Olympic dressage rider Steffen Peters recently acquired the ride on Suppenkasper, a 9-year-old gelding previously competed by Germany’s Helen Langehanenberg. The Dutch Warmblood (Spielberg—Upanoeska, Krack C) was previously owned by David Lichtenberg, and Peters’ longtime sponsor Akiko Yamazaki purchased him as a potential team horse for Peters.
Peters first saw him showing in Germany last year.
“I was immediately impressed with his big gaits,” Peters said, “and by how lightly and quietly Helen was able to ride him. I was definitely very interested in him from the start.”
Peters famously partnered with Legolas 92 and Ravel to earn Olympic and World Equestrian Games medals and currently shows Rosamunde, a 10-year-old Rhinelander mare, at the Grand Prix level. He said his team had been looking for a horse to add to their string as a serious Grand Prix prospect, and Suppenkasper stood out as an exceptional candidate.
“We were looking for something that was confirmed in the piaffe,” Peters said. “We wanted to have no questions about Grand Prix ability, and it is a bonus that he may possibly be a team horse someday.”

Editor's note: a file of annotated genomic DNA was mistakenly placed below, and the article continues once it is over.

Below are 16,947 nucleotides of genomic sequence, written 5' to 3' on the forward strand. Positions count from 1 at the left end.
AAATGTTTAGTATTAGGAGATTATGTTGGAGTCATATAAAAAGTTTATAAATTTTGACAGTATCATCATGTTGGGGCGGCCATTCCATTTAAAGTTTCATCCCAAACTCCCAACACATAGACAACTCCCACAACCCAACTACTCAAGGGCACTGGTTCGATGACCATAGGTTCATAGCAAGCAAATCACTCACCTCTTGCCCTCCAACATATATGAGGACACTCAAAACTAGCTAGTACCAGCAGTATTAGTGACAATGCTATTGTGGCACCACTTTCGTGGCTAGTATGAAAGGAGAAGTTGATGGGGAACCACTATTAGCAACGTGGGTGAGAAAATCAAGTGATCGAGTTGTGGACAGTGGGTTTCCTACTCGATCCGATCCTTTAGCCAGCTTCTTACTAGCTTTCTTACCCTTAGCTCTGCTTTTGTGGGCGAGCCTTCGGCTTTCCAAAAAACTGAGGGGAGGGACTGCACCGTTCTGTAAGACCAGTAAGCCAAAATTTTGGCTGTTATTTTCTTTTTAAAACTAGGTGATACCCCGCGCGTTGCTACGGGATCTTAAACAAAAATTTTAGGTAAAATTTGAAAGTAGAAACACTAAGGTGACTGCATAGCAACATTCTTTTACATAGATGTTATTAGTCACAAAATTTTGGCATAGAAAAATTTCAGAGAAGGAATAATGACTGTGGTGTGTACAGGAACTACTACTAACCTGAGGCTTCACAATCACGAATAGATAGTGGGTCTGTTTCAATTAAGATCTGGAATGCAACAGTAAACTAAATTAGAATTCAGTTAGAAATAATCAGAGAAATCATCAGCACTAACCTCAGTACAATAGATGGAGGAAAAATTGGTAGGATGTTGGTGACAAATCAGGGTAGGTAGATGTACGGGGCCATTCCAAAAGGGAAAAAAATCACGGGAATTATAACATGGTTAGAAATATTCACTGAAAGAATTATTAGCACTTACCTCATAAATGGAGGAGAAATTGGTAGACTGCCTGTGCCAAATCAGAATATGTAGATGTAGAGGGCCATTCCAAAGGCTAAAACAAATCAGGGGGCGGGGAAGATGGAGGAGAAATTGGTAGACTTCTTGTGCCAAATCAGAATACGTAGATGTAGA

Suppenkasper has won every CDI competition he contested this year, all of which were Grand Prix level, and his highest score was a 75.97 percent in a freestyle.
“This is the first made horse I’ve had, and it’s an extremely luxurious honor,” Peters said. “I simply cannot put into words how grateful I am to Akiko and Jerry [Yang] for this incredible opportunity and all their continued support.”
Suppenkasper will arrive in the United States on July 25 and head to Peters’ facility in San Diego after clearing quarantine.
“I expect a relatively short adjustment period,” Peters said. “We’ve clicked since the first day, and Helen is a very gentle, effective rider, which is similar to the style I ride and teach here.”
Peters aims to debut Suppenkasper at a national competition in October and then consider a CDI in January.
“I would say it was a little bit of a long sale,” Peters said. “But with horses of this caliber, everyone has to do their homework. The vets have to be on the same page, the owners and everyone else need to coordinate, so it can take some time. Again I want to thank the owners and the rest of my team for their tireless work. I’m very excited to get started with him; I only hope I can ride him as well as Helen did.”